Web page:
How to Keep a Level Head

Allen Faulton
7 min readJun 25, 2022


An Article of the Modern Survival Guide

Photo by Kat Smith:

As I have stated before at various times in this extremely long-running series, surviving in the modern world is quite different from any other period in human history for one big reason: it’s a lot more about deciding what should be done or who can do something for you than it is about actually doing things yourself.

Whether it’s picking a mechanic (rather than fixing your own car), dealing with a huge range of taxes (rather than fixing our own roads or financing your own personal tank), trying to figure out insurance plans (rather than rebuilding your house from your savings account), picking a doctor (rather than trying to treat yourself), or maneuvering around Susan’s backstabbing at the office (rather than throwing her into a volcano as a human sacrifice), we all have to make very intricate decisions on a daily basis, and that’s just life.

Now, there’s a thing about decision-making: when your emotions turn on, your brain turns off.

Whether it’s looking for a new insurance provider because yours denied your claim, trying to parse a mechanic’s explanation of why you need to pay $3,000 for a new alternator, understanding which of seven different specialists you have to go to first to get a cancer treatment, or finding a new way to tell Susan to read your last email for the love of GOD, no decision is made better by emotion. We are very likely to make the wrong choice in these instances if, for example, we are too mad to watch our language, or too frustrated to consider all the available options.

Keeping a level head is absolutely necessary in these situations, because it keeps you from making rash choices. I have never sent an angry email that I didn’t later regret, and I have absolutely regretted making quick choices about doctors and insurance providers. Just because it feels good to tell someone to fuck off in the morning does not mean that I won’t still have to deal with them in the afternoon. Most of our relationships do not live or die according to our whims, and most of our business and financial arrangements bear consequences months or years after a decision has been made. Staying calm and rational in these instances is essential to living well.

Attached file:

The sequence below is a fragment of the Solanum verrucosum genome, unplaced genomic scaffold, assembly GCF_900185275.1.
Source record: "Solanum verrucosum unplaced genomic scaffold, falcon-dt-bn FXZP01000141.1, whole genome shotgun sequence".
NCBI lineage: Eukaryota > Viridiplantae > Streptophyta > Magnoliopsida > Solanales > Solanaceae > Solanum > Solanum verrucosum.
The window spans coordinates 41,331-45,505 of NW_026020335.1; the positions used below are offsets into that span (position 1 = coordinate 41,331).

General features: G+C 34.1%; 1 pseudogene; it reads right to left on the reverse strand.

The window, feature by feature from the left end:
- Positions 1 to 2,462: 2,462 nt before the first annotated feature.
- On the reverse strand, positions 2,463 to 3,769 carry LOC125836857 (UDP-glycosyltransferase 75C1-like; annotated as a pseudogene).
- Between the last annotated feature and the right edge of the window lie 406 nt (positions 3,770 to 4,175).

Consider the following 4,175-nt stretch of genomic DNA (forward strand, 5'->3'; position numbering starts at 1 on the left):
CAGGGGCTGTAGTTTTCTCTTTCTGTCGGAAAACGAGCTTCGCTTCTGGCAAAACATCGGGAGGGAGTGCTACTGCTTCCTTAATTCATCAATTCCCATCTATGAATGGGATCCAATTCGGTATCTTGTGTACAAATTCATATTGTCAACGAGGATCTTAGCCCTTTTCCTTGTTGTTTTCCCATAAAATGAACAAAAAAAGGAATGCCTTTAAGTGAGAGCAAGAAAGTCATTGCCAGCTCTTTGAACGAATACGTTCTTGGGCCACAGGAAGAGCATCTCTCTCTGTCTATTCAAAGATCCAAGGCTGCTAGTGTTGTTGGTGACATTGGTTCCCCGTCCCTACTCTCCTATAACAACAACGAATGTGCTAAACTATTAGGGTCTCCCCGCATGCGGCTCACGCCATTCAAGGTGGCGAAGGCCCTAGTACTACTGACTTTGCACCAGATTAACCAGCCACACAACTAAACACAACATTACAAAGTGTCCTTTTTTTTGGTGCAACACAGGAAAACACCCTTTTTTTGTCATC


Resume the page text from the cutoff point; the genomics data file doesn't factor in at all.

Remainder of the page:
Ok, so how does one keep a level head?

Everyone is different. My ways won’t work all work for you, your ways won’t all work for me. Nonetheless, here’s a quick pick list of tactics you can use to stay calm in the face of elation, frustration, fear, love, and rage when making big decisions.

  • Stay healthy — Get sleep, eat good food, take recreation, exercise, treat pain. You’ll have a much easier time staying calm if you’re not already stressed due to physical conditions.
  • Know what you want — In any situation where you know ahead of time that you will have to make a complicated choice, start by figuring out what your preferred outcome actually is. Doing this in advance will help you make a snap decision in the moment, even in the face of strong emotion, by giving you an anchor point. For example, if you are angry with a coworker, think about what you actually want before you complain about that coworker to your boss. Do you want them fired or disciplined, or do you just want an apology?
  • Count to ten and breathe — This is another good starting point for most people. Practice counting to ten and taking three deep breaths before you make decisions under stress. There’s nothing magical about this, it’s just an attempt to interrupt your brain’s stress reactions by forcing it to focus on something mentally taxing (math) and triggering a relaxation response (by deep breathing). Ideally this cuts down some of the fight-or-flight response and gives you some clarity.
  • Be assertive, not aggressive — Try to state clear intentions, state your feelings, and/or indicate desires without inflecting your voice or words with strong emotion. Practice makes perfect with this one, and friends and family (if appropriately warned) can and usually will help you get this right.
  • Take time — If you have the option to get out of an immediate decision when under pressure, take it. Then do something else for half an hour or so and come back to the topic. The idea here is to let your body calm down, let your adrenaline and stress hormones fade, give yourself time to think, and then come back to things with a more steady disposition and ordered thoughts.
  • Make a list — In any circumstance where you have the time to do so, it is worthwhile to make a written list of pros and cons, or preferred options, for any big decision. Writing lists tends to calm people down by itself, and seeing your preferences all laid out on paper can help to put decisions in perspective. This is practically the only way to make good decisions about insurance, for example. If you can’t make a written list, try to make a list in your head.